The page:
What to Do About Self-Harm Scars on Your Wedding Day
Weddings can be stressful under the best of circumstances. How do you cope when you don't know what to do about self-harm scars on your wedding day?
Should You Hide Your Self-Harm Scars at Your Wedding?
Before you panic, think carefully about what you want to do—not what others expect you to do and not what you think you should do. This is your wedding day, after all. Whether or not you want to try and cover up your self-harm scars at your wedding is up to you.
Don't just think about the scars. Think about who you want to invite, what you're going to wear, and how you want to feel that day. Every wedding and every marriage is different. And, in general, there's no rule that I know of that says you must cover up your self-harm scars at your wedding.
Unless your scars are impossible to cover up (we'll cover that later), just remember that it is ultimately your choice—and that there are ways to cover up your scars for the day, should you choose to.
Ways to Hide Self-Harm Scars at Your Wedding
If you feel you need to conceal your self-harm scars on your wedding day, you've got a few options for doing so. Some require more time or advanced planning than others, so keep your wedding timeline in mind when considering the following possibilities.
- Choose a style of dress or suit that covers your scars.
- Wear accessories that will cover them, such as gloves, bracelets, or body jewelry.
- Use tattoos to conceal them—for a less permanent option, try temporary tattoos, henna, or body paint.
- Use makeup to hide them—choose high-quality makeup so it doesn't wear off or stain your clothes.
- Get them surgically removed—only if you deem it necessary for your mental and/or physical wellness.
Choose whichever method works best for your beliefs, your preferences, and your budget.
Showing Your Self-Harm Scars at Your Wedding
I'll say it again for the people in the back—you don't have to hide your self-harm scars at your wedding. Maybe, none of the above methods mesh with your hopes and plans for the day. Maybe, you can't hide your scars for one reason or another, or maybe, you don't even need to.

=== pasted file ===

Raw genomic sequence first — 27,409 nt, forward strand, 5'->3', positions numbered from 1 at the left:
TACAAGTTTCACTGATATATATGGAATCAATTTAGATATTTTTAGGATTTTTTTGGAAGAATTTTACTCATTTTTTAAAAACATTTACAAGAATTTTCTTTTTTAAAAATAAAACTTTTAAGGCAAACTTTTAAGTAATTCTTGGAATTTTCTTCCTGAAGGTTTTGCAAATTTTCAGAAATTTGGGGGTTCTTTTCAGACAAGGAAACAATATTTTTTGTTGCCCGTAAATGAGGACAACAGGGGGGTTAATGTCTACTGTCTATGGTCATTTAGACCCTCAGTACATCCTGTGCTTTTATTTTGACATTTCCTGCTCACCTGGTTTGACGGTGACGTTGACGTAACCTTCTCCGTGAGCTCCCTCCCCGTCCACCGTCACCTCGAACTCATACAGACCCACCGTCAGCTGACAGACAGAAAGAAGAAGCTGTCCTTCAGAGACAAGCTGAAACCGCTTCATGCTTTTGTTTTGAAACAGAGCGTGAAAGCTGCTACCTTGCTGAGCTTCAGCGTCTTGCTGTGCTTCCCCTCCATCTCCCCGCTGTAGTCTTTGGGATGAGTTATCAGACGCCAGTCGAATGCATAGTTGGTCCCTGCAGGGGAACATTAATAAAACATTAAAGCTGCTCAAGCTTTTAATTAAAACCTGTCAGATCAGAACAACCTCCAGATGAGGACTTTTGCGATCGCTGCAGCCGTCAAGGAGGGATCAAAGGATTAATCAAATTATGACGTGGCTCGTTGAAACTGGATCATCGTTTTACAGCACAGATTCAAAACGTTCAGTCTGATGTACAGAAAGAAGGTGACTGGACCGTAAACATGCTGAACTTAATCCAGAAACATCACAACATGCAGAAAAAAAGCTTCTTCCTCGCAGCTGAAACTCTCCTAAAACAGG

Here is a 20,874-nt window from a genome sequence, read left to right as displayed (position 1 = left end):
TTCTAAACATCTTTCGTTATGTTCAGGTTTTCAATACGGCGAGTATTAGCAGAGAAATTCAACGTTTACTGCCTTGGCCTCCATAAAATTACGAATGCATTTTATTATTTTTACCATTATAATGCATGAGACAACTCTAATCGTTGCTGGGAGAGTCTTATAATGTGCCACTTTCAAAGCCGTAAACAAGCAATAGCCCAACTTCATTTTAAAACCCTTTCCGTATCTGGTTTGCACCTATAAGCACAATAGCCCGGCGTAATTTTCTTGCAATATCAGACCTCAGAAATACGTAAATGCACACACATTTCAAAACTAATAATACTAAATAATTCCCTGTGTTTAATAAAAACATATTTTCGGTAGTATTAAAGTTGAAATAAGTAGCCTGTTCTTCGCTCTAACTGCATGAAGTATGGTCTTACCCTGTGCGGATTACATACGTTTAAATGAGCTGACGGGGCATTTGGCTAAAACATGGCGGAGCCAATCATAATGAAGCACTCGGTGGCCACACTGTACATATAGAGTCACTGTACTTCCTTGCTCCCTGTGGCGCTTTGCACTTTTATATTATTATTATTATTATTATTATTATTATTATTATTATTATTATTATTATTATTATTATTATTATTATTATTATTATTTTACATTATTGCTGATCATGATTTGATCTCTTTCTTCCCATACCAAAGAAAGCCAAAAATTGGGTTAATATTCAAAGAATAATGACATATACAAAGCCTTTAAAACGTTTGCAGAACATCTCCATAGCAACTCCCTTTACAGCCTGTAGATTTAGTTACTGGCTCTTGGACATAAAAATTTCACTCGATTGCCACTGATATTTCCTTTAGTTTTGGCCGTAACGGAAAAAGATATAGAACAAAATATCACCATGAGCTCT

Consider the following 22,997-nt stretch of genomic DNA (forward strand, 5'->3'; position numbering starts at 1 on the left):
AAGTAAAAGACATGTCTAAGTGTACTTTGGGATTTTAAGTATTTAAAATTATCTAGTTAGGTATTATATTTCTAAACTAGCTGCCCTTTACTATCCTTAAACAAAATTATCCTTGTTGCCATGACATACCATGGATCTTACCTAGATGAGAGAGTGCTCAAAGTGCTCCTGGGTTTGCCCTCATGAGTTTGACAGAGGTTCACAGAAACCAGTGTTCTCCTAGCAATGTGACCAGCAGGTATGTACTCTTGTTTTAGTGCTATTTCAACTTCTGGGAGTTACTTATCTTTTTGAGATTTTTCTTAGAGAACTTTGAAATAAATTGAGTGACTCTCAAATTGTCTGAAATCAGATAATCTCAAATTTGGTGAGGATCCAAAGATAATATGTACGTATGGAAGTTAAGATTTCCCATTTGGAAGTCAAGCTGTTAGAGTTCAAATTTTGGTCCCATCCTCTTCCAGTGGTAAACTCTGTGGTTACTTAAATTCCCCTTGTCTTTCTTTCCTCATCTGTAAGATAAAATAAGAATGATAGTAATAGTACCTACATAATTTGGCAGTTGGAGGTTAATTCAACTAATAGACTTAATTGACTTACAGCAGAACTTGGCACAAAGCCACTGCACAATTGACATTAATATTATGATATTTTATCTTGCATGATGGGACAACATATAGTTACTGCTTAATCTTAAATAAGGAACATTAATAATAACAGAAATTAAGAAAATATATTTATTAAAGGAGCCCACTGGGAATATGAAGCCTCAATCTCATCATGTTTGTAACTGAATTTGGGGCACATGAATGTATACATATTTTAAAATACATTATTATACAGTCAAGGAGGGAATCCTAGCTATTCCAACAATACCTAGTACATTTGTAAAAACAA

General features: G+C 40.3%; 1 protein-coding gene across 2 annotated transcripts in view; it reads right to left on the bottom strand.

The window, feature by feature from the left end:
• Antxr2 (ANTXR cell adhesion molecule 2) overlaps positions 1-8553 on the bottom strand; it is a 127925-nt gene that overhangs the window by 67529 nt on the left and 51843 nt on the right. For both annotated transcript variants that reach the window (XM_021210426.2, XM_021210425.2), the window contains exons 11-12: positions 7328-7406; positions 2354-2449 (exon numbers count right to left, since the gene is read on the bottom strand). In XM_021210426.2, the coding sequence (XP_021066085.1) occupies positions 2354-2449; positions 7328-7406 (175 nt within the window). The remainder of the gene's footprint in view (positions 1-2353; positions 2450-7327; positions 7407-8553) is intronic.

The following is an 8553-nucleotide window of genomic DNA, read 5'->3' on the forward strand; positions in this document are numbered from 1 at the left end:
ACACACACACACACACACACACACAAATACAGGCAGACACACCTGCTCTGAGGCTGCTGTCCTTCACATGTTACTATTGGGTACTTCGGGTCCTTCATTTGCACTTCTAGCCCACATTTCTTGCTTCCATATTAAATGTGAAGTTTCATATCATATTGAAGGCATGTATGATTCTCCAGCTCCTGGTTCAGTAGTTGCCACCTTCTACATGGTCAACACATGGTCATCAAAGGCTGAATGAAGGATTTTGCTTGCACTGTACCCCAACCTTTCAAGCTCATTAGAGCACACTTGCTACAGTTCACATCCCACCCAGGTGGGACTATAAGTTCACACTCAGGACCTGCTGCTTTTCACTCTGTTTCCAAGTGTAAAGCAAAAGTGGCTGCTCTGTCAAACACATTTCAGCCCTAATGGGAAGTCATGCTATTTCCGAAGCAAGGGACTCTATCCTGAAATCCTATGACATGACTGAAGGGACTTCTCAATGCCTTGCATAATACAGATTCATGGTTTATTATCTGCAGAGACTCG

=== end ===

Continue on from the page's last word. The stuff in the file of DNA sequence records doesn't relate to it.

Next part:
I'll be married by this time next year—and I'm thrilled about it. I'm not stressing about my self-harm scars because they're so faded at this point that no one is going to notice them. My heart surgery scars, on the other hand, are still pretty noticeable. But I'm not going out of my way to cover those, either.
If you can't, or don't want to, cover your scars, but you're still feeling a bit uneasy about it, here are some other options to consider that might help:
- Eloping (Who says you need a fancy ceremony?)
- Keeping your guest list small and your event intimate—only invite people who know or won't cause a fuss
- Only including people "in the know" in your wedding party
- Keeping your event short—this will put less pressure on you than a 12-hour marital marathon
- Talking through your concerns with your soon-to-be-spouse
- Letting a therapist or trusted loved ones know that you'll need some extra support for the time being
It's also important to practice extra self-care during the time leading up to the big day, the wedding day itself, and the days immediately after. Equip yourself with healthy self-soothing techniques and other coping mechanisms that will help you manage your stress, regulate your emotions, and minimize the chances of a relapse.
One last thing to note—the one person you shouldn't feel you have to hide your scars from is your betrothed. If you haven't talked with your future spouse yet about your self-harm, please consider doing so as soon as possible. Whoever you're marrying, it should be someone you trust—someone who will understand, or be willing to accept, what you've been through without judging you or shaming you for it.
I had this conversation with my fiance years ago, long before we got engaged. It was scary, but I knew that I couldn't spend the rest of my life with someone who didn't know about or, worse, couldn't accept that part of me. I was so relieved when he responded with nothing but empathy and love. I hope the same is true for you and your partner. I wish you all the best for your future together.
Kim Berkley (2022, May 12). What to Do About Self-Harm Scars on Your Wedding Day, HealthyPlace. Retrieved on 2024, March 2 from https://www.healthyplace.com/blogs/speakingoutaboutselfinjury/2022/5/what-to-do-about-self-harm-scars-on-your-wedding-day